Sunday, March 05, 2017

A Death in the Philippines



This is probably the most difficult post I will ever have to write on this blog.  My sister-in-law Mia Mascarinas-Green, who was an attorney in the province of Bohol in the Philippines, was brutally assassinated in front of her own children on February 15, 2017.

While it is not uncommon to read such stories in the news, most people never expect such a terrible thing to happen to someone they personally know, love and admire.  Mia was one of those people to me.  I first met her in the fall of 2003 when she stayed at our house for a week.  Before that, I had spoken with her on the phone several times.  I had a feeling before we even met that we would get along very well, and I was proven right when we finally met in person.  She had an easy going and likeable personality and we clicked from the start.  My wife Mae and I took her sightseeing to several places, including the Montauk light house and a Broadway showing of the musical Aida.

We would see her again less than a year later when we traveled to the Philippines in June of 2004 for Mia's wedding to Stuart, a UK national.  Stuart worked with local fishermen and elected officials in the province of Bohol to educate them about sustainable fishing and ending such destructive practices as dynamite fishing, which destroyed the very coral reefs that attracted fish to the local waters.  It was a very eye opening trip for me in many ways.  Apart from a few days in Canada, it was the first time I was outside of the United States.  I was in an environment totally unfamiliar to me, a developing country where one could see both clusters of corrugated tin shacks and fancy resorts.  I had the opportunity to get to know more of my wife's family.  It was Stuart, Mia's husband, who would inspire me to take up scuba diving.

Owing to the distance and costs involved, our visits to the Philippines were often spaced years apart.  We would make return visits in 2007, 2011 and 2015.  A number of blog posts were dedicated to the 2007 and 2011 trips, but the last visit was during a period when this blog was dormant. 



During our July 2015 visit, Stuart and Mia had a family party at their house in Loon.  Stuart hired a professional photographer to take pictures of us.  The photo above was taken on an elevated deck in their backyard overlooking the Strait of Cebu and the island of Cebu in the background.  Mia is the one near the middle in black holding her infant daughter Zia with her eldest daughter Zoe beside her, with her husband near the left end in blue holding the other twin, Eli.  This and other photos taken during this time are haunting to me in retrospect, because these are the last photos to have been taken of the entire family.  Mae's father (standing behind Mia in the photo above) was about to be treated for prostate cancer, so the trip had a certain poignancy in that we had braced our children for the possibility that it could be the last time they would see their "Lolo" Jose again.  It never would have occurred to me that it would in fact be the last time we would see Mia again.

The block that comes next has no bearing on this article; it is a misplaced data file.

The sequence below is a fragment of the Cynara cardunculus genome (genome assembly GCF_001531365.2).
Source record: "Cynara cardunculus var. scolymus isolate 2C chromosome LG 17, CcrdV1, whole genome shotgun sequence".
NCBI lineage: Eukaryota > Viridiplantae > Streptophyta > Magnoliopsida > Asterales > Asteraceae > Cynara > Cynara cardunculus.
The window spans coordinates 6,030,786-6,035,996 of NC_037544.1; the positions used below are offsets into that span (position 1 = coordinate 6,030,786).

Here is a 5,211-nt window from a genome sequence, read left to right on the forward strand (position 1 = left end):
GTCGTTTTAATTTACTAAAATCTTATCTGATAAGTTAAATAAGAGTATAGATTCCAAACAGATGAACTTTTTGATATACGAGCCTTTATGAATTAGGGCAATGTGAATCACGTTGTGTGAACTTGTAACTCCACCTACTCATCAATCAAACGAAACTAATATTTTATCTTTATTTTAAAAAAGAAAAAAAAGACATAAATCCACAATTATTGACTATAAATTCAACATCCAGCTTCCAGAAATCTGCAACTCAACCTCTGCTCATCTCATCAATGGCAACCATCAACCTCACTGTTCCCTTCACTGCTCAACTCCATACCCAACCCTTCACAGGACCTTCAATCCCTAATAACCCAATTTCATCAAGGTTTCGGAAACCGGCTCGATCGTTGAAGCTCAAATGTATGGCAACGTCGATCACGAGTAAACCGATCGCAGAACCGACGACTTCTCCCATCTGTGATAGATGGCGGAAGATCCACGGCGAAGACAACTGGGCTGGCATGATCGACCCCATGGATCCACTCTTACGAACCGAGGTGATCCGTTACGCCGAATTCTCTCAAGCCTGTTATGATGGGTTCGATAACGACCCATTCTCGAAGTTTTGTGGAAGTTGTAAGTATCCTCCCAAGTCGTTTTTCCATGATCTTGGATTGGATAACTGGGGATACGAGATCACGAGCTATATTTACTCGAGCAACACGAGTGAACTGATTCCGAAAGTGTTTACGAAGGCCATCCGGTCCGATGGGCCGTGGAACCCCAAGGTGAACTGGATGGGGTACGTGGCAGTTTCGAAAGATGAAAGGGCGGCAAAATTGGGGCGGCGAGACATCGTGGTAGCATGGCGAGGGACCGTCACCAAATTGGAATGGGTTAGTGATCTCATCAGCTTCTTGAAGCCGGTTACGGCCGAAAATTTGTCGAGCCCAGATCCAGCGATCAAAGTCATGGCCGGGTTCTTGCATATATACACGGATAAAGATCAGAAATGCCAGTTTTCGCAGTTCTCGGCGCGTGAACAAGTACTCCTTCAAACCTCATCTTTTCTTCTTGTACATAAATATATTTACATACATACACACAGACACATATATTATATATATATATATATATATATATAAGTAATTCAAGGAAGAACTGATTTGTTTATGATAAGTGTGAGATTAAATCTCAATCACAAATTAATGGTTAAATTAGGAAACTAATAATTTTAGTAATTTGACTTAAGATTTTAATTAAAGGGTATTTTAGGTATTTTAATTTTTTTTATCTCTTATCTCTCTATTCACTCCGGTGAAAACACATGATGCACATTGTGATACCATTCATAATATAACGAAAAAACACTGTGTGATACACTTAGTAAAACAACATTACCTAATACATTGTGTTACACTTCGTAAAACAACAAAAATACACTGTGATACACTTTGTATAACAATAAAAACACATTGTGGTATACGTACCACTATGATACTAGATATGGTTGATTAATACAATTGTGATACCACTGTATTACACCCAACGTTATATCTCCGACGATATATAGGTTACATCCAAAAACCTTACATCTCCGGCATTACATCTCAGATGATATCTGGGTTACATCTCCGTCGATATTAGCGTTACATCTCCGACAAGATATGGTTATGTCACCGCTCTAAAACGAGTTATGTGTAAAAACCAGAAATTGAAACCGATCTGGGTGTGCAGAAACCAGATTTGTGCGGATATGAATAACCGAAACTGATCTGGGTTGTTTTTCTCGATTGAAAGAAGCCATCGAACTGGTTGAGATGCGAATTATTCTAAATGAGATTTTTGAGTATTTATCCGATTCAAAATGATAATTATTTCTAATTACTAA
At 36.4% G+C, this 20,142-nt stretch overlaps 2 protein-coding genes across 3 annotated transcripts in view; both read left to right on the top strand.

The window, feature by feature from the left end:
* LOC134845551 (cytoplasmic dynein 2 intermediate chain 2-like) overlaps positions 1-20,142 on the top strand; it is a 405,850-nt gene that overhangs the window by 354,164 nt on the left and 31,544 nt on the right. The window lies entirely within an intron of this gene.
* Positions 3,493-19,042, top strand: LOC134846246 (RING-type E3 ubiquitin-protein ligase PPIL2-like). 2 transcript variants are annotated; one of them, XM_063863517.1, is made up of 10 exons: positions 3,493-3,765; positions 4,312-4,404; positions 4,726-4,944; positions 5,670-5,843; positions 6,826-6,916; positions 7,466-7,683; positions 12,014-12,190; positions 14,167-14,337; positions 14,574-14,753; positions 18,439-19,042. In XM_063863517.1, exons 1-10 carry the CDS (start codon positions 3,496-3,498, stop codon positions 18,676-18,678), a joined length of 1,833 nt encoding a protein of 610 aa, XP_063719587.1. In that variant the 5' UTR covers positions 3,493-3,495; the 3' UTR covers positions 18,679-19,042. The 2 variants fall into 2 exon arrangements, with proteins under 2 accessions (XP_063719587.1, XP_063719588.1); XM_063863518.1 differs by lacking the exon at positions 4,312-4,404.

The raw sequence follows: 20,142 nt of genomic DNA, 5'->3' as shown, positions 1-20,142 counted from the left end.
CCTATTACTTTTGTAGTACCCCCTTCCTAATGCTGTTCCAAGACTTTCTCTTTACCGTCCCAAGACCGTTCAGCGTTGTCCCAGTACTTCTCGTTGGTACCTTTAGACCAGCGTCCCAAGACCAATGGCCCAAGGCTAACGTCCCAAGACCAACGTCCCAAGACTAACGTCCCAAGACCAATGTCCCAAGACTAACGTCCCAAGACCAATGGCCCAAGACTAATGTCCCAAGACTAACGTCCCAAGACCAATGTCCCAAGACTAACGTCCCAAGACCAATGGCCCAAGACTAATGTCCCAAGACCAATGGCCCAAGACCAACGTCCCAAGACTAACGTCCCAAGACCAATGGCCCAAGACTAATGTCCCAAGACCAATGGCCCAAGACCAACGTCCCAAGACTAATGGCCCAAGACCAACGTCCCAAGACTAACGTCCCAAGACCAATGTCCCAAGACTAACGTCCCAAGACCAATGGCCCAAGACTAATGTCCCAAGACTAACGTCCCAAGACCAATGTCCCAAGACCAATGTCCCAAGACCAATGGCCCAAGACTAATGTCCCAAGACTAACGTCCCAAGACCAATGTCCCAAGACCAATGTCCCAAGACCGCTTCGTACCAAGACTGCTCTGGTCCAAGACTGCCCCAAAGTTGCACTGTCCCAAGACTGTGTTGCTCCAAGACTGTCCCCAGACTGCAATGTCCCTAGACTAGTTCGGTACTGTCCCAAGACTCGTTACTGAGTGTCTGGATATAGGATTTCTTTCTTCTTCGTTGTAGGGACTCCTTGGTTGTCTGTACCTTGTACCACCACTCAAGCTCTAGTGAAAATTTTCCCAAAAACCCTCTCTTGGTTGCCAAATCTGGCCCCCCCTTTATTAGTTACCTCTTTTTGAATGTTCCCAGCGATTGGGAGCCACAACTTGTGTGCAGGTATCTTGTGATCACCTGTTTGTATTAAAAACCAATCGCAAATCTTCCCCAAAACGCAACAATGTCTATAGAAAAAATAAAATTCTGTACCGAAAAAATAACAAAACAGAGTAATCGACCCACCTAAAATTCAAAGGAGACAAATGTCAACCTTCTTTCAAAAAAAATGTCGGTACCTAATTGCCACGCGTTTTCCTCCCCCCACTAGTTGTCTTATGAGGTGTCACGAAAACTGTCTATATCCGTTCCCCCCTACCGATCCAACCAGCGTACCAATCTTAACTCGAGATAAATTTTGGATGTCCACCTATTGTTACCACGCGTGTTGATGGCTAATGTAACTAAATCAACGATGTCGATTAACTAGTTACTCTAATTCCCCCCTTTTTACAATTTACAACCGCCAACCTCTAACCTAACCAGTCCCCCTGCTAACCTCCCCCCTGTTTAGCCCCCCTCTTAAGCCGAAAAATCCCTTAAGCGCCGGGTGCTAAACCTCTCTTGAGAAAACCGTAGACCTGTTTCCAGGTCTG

I won't delve too deeply into the circumstances of Mia's death.  In short, she represented a woman named Conrada Blomqvist Otero in a dispute with Otero's son-in-law Lloyd Lancer Gonzaga over ownership of a resort on Panglao Island (a smaller satellite island of Bohol) called the Alona Embrace Resort.  Apparently fearing that he would lose the case in court, Gonzaga thought it would be a wonderful idea to murder Mia.  On the afternoon of February 15, while Mia was driving home to Loon with her three children and their nanny sitting in the back, Gonzaga and three of his goons on tandem motorbikes, forced her to stop.  Gonzaga and one of his accomplices then fired at Mia multiple times, striking her in the head and neck.  You can read the horrifying details of the attack here.


The photo above is of the evil scumbag Lloyd Lancer Gonzaga.  It was taken after his arrest at a previous incident that took place outside of Mia's office last autumn.  At present he and his accomplices are still at large.  While he was quickly identified by witnesses, including Mia's daughter Zoe and the nanny, by the time the police decided to raid Alona Embrace resort, Gonzaga had already gone into hiding.  There have been accusations that the police deliberately delayed attempting to capture him because they either fear him or are in his pocket, as Gonzaga's family, which hails from the same Davao region as current Filipino president Rodrigo Duterte, is rather wealthy.  It is a sad reality in the Philippines that powerful business and political families employ armed goons who will murder their opponents.  Environmental attorneys and activists are often targets of such violence.

Mia was a very well known and respected attorney in Bohol province, and many people there are outraged about her murder and are determined to insist that justice be done for herThis tribute to Mia, penned by someone who knew her both as a fellow student and then as a teacher, really paints a picture of the wonderful person that she was.